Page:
In 2011, I had plans to visit Jordan and Syria. I wanted to see the big sights of Jordan — Petra, Wadi Rum — and the old streets and towns of Syria — Damascus, Aleppo. My plan was to travel with a friend in May. At the time of planning the travel, the Arab Spring was moving across the Maghreb and Middle East, with Jordan largely unaffected. Syria was not so lucky. At the time of planning the travel, people were dying in Syria at the hands of their own government, and my government, the Australian Government, had a warning against all non-essential travel to Syria. Although Jordan was still considered ok for tourists, my Syria experience would have to wait.
The Jordanians we spoke to in cafes, restaurants, tourist souvenir shops, would all shake their head about the horrors happening only 100km away. The Jordanians in cafes, restaurants and souvenir shops that were near to empty because of the Arab Spring. Tourists had stayed away ‘in droves’ in what was normally a peak tourist time.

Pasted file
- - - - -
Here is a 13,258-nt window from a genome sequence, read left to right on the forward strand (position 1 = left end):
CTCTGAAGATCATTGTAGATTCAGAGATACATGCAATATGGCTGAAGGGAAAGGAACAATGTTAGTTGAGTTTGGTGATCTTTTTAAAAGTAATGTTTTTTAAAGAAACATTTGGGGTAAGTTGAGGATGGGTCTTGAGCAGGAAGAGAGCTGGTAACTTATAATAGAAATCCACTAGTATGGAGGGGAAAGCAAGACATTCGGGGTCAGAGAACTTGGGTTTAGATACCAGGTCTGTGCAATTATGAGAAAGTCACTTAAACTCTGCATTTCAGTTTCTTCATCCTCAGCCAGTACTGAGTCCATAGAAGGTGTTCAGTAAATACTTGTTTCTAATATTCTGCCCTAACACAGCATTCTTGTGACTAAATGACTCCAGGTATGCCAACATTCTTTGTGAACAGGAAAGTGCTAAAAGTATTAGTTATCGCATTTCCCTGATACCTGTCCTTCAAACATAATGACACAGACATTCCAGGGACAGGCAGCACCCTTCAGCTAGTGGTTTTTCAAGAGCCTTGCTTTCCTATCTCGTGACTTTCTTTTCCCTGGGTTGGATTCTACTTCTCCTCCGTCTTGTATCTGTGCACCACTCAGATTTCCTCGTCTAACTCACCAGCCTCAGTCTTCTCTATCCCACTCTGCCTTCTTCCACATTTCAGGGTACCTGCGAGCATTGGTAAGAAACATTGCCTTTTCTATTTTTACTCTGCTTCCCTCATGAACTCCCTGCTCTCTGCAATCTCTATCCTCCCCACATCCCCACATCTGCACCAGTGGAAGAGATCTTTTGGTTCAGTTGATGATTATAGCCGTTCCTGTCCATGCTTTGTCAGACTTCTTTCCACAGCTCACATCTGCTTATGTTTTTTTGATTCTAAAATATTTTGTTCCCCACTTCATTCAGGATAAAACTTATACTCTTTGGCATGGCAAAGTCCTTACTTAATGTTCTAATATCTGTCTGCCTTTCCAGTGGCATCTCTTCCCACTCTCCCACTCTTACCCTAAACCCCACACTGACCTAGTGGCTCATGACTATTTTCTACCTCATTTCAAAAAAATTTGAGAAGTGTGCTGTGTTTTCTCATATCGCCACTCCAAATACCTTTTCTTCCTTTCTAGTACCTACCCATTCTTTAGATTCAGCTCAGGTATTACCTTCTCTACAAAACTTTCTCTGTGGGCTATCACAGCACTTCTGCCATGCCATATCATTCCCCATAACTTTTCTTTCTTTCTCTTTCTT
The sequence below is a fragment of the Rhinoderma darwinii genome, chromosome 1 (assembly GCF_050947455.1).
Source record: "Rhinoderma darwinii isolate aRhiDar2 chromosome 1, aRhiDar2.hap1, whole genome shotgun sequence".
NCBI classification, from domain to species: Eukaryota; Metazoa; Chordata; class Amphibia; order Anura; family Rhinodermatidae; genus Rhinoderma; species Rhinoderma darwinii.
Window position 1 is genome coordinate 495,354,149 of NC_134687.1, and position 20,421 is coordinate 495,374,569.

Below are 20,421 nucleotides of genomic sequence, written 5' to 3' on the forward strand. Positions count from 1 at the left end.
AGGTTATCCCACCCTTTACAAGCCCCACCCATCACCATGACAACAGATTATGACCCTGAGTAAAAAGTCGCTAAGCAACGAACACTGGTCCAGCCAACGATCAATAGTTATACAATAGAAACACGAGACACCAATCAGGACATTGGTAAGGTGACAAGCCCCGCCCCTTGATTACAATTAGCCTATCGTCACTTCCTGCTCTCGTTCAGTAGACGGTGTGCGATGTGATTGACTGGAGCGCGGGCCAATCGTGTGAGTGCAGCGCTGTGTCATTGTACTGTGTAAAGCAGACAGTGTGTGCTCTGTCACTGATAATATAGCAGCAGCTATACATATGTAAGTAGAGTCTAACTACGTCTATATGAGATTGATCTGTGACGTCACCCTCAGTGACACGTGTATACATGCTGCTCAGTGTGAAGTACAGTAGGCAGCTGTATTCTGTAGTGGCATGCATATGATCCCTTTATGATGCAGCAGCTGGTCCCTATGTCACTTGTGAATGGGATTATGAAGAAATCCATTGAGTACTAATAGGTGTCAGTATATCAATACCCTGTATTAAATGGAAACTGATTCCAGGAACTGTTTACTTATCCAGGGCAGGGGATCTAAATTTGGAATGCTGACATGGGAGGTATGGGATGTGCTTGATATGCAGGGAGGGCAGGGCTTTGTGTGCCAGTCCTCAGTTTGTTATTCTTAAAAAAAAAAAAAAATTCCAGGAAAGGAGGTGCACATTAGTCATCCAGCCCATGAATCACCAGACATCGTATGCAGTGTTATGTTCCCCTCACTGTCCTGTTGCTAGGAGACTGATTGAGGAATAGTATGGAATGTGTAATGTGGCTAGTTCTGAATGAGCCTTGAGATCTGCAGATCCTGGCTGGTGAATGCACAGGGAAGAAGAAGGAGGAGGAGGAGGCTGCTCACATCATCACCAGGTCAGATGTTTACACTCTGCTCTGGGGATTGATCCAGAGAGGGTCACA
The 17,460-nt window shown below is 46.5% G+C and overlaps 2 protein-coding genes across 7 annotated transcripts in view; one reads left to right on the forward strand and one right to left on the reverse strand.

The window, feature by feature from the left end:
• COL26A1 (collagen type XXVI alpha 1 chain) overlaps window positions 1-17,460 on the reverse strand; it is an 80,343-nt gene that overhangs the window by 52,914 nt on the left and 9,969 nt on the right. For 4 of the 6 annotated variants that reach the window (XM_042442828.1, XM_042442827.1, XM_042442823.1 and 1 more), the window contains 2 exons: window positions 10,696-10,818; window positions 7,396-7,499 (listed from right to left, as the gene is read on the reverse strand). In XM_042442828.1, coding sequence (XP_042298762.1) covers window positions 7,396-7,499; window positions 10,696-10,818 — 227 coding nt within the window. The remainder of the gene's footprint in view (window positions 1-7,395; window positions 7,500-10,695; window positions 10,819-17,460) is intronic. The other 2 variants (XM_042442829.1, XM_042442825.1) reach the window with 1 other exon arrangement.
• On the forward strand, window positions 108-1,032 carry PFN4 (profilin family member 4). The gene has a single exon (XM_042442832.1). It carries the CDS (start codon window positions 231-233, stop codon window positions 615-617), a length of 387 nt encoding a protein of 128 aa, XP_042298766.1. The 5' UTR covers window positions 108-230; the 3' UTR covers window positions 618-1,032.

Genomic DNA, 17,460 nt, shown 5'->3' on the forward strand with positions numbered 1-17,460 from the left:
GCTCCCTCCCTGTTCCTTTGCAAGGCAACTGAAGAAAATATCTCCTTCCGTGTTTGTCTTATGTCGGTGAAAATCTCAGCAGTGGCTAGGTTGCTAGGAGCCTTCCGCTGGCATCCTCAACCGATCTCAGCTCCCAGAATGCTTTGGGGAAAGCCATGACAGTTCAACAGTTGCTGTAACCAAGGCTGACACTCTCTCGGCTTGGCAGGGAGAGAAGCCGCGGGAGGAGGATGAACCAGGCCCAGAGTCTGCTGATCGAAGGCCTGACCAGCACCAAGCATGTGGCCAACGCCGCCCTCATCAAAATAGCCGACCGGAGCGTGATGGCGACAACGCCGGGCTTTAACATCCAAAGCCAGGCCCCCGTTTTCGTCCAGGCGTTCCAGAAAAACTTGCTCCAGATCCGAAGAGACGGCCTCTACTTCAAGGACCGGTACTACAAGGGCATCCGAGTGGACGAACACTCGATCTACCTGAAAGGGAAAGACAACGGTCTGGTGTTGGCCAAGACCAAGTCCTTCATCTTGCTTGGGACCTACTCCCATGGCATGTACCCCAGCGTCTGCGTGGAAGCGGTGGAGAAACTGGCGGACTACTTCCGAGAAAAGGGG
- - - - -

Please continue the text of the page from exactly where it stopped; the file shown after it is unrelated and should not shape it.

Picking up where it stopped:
My interest in travelling to Syria was sparked by at Canadian travel program I had watched one Saturday afternoon in Melbourne. After watching this program about this country I hadn’t previously thought much about, I wanted to see the 13th century fortress in Aleppo, the Krak des Chevaliers castle, wander the UNESCO site of Palmyra, and try the famous ice cream from Bakdash, the ice cream parlour more than 100 years old, in the Damascus souk. The ice cream that is held so close to the heart of Syrians, a new ‘outlet’ has opened in Jordan to treat the Syrian refugees.
Hopefully one day I will get there.
Here are some photos of Syria, before the conflict.